Mr. Rogers’ Advice for Successful Discipline
“Mr. Rogers wasn’t talking about entitlement. And If you don’t believe that everyone has inherent value, then you might as well go against the fundamental notion of Christianity – that you are the beloved son or daughter of God.” – 2018 Fred Rogers Documentary “Won’t You Be My Neighbor?”
Fred Rogers is renowned for his kindness and gentleness in loving and fostering growth in children. Although most people know him for his beloved TV show, Mister Roger’s Neighborhood, Mr. Rogers was also immensely influential through his writing and interviews with parents and children. In a segment called “Mr. Rogers Talks with Parents About Discipline,” Mr. Rogers touches on several compelling ways that discipline can allow us to teach our children to “channel their energy in healthy ways.” These are 4 of the key elements of successful discipline according to Mr. Rogers’ interview sessions:
Keep your anger in check.
Although each parent in the interview had a slightly different take on anger, Mr. Rogers led the conversation to the following conclusion: Getting angry with your child is ok, but the best discipline happens when the parent is able to focus on punishment as instruction rather than as an expression of anger.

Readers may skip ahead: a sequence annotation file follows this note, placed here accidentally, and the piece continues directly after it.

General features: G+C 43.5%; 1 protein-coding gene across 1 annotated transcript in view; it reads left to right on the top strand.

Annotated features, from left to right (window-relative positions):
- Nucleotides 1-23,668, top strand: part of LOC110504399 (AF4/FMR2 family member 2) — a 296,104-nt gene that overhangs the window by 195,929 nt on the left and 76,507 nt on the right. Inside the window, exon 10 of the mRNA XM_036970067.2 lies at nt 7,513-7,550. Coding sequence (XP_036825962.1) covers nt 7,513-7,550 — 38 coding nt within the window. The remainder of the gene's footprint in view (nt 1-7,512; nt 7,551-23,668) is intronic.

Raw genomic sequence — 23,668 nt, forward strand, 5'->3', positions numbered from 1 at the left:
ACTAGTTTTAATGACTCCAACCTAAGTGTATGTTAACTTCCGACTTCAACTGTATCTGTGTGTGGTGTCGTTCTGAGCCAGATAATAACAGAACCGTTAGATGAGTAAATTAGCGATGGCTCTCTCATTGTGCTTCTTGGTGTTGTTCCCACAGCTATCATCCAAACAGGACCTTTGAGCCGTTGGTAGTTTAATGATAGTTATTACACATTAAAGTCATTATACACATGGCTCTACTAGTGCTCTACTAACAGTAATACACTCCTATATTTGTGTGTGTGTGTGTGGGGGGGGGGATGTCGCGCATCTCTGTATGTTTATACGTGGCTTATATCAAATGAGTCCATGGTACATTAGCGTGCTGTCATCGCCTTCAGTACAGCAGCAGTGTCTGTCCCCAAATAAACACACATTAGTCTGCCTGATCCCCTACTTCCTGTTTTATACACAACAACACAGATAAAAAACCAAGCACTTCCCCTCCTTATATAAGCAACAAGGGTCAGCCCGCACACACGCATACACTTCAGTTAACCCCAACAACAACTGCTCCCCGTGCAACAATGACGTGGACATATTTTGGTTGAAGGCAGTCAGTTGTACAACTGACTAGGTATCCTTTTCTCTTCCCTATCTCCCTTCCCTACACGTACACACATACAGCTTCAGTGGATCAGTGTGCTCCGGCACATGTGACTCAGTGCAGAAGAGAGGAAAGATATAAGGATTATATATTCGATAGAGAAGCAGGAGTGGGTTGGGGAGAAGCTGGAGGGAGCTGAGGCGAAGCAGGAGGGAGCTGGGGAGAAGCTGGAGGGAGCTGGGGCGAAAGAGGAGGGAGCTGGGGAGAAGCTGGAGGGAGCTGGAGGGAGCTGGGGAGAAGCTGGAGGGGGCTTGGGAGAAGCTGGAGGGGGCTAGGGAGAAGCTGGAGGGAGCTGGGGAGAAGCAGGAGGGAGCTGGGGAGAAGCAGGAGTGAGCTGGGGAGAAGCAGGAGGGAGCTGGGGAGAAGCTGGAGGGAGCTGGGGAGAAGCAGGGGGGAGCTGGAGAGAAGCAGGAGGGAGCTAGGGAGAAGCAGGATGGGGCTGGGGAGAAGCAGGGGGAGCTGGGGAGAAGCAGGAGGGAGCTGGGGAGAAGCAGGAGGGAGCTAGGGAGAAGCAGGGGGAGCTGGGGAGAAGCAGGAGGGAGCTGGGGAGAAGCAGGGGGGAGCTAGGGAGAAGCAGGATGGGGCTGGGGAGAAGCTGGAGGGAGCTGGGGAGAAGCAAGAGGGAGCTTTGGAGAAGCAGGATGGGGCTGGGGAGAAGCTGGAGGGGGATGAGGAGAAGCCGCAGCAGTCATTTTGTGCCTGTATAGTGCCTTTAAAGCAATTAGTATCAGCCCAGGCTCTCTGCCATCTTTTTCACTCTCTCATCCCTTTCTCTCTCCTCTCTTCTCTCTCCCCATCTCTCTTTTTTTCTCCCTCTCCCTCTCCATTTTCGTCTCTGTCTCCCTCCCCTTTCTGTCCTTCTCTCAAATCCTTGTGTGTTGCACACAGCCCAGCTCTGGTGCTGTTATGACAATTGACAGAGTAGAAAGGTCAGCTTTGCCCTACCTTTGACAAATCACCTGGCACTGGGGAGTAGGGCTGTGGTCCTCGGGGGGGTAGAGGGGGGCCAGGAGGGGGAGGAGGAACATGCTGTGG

Remember that you were there once.
When you have a fussy child or rebellious teen, remember that you were once there. Look deeper at what your child may be trying to express. Is the fussy child frustrated because she or he cannot communicate? Is your teen rebelling to forge his or her own identity? By identifying with your child’s misbehavior, you are able to address the root of the behavior rather than simply trying to control the behavior itself.
Your discipline is discipleship.
Mr. Rogers encourages parents to remember that discipline comes from the same root as “disciple.” Through your discipline—what you discipline and the way in which you discipline—you are training your children up to be disciples of your example. As Christians, this is a very tall order since we want to be living in such a way that, in following us, our children learn to follow Christ and become His disciples.
Keep the end goal in mind.
Remember the goal of discipline is not to create perfectly obedient robots. Even if your children always seem to obey you, if they cannot discern right from wrong on their own, then the discipline has failed. Mr. Rogers reminds parents that we will not always be living with our children to remind them what is right and wrong. Successful discipline helps the child to grow into human beings who can excel through self-discipline on their own.